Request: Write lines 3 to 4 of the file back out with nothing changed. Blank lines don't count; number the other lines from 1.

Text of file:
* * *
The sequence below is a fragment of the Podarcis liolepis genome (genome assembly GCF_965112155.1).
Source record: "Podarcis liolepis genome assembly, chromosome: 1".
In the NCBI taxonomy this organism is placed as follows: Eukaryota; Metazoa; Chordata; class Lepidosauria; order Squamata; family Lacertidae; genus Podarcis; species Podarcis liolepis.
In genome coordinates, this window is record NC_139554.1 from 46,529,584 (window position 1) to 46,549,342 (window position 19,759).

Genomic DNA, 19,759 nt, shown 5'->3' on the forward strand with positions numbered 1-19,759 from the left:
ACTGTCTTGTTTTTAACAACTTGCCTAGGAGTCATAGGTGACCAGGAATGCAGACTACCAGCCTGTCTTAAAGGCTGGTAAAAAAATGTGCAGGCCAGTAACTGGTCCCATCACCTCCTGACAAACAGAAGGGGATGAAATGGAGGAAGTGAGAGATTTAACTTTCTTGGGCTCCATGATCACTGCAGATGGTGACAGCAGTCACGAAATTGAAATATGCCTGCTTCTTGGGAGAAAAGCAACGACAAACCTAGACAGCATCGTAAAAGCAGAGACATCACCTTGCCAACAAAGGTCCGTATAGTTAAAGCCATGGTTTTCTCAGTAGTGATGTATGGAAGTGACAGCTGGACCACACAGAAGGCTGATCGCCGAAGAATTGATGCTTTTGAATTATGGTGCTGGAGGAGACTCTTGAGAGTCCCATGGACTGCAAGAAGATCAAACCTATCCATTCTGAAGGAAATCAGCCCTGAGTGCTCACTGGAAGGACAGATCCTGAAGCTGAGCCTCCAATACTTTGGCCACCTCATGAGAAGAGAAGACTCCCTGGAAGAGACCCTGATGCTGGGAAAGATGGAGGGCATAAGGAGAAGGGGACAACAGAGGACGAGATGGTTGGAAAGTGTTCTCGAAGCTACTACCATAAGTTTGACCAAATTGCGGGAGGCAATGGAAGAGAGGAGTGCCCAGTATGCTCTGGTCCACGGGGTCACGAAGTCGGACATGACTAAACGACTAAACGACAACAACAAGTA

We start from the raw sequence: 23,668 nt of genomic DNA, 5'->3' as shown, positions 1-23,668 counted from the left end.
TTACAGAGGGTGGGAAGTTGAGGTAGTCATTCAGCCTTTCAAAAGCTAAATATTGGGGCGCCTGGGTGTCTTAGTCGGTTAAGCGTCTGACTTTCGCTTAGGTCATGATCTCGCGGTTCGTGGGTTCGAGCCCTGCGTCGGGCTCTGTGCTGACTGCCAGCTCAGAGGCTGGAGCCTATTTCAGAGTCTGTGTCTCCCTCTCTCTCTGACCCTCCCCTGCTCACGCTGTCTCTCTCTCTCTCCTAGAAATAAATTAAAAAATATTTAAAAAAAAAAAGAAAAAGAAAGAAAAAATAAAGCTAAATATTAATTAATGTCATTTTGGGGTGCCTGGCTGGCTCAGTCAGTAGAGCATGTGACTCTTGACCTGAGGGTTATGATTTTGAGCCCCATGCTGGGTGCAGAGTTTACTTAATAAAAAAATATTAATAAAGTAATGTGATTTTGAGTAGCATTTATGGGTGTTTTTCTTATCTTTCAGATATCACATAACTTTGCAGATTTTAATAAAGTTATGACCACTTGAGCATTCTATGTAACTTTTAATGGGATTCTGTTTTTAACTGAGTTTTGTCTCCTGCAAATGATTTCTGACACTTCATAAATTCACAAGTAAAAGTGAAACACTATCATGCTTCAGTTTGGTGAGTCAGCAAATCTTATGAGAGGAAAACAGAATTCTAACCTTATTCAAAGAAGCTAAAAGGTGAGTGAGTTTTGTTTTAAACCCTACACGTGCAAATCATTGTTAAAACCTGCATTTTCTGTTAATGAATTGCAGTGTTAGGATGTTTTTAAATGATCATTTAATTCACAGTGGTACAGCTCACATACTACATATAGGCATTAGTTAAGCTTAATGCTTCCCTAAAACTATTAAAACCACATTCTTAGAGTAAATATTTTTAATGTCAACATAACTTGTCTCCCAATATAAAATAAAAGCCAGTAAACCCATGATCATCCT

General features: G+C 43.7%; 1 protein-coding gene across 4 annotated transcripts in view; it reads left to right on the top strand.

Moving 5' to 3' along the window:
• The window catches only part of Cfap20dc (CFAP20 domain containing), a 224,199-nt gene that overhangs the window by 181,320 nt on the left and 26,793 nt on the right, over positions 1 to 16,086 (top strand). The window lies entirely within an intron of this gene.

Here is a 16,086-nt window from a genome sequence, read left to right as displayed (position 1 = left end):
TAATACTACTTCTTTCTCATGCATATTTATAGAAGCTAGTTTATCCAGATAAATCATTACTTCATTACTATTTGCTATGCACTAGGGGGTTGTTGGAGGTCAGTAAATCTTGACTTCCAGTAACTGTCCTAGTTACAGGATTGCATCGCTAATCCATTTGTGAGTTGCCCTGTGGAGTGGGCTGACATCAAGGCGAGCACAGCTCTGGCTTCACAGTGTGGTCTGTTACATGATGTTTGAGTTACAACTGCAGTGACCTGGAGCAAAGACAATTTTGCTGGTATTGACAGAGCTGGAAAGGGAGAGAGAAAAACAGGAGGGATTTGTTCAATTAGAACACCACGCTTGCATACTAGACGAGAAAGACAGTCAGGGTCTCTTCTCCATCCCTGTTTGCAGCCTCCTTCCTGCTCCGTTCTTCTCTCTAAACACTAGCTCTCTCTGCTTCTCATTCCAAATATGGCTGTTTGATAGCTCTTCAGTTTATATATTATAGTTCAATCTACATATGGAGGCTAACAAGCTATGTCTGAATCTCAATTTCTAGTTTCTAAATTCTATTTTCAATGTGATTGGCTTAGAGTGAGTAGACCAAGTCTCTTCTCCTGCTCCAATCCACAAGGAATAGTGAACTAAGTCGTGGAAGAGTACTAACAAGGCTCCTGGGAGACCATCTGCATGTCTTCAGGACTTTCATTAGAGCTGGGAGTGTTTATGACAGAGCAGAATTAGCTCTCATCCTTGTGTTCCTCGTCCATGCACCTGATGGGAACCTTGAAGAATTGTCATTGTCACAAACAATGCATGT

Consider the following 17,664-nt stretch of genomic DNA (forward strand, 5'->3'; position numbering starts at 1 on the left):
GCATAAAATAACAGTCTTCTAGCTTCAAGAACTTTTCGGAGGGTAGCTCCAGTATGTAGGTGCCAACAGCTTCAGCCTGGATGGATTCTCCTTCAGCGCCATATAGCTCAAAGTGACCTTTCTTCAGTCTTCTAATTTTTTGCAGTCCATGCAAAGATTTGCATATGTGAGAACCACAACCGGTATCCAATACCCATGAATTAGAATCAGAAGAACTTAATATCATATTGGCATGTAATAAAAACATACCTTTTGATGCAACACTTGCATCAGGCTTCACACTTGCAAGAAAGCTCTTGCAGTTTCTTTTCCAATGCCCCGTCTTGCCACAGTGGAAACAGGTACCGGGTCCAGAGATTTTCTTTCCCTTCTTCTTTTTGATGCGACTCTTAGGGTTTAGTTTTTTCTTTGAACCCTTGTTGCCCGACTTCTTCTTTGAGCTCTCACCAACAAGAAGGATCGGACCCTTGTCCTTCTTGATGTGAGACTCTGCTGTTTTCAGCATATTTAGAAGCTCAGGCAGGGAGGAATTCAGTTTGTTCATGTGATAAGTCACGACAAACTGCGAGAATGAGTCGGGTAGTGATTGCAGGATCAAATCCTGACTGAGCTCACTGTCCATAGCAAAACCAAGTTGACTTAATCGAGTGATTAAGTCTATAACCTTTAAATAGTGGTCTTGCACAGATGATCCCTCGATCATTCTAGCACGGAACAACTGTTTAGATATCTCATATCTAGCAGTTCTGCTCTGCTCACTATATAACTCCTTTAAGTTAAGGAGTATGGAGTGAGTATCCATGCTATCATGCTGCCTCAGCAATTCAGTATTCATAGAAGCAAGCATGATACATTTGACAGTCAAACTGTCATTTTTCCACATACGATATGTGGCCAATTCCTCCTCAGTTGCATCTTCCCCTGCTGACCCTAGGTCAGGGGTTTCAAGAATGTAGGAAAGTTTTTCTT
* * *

In the NCBI taxonomy this organism is placed as follows: Eukaryota; Metazoa; Chordata; class Lepidosauria; order Squamata; family Lacertidae; genus Podarcis; species Podarcis liolepis.
In genome coordinates, this window is record NC_139554.1 from 46,529,584 (window position 1) to 46,549,342 (window position 19,759).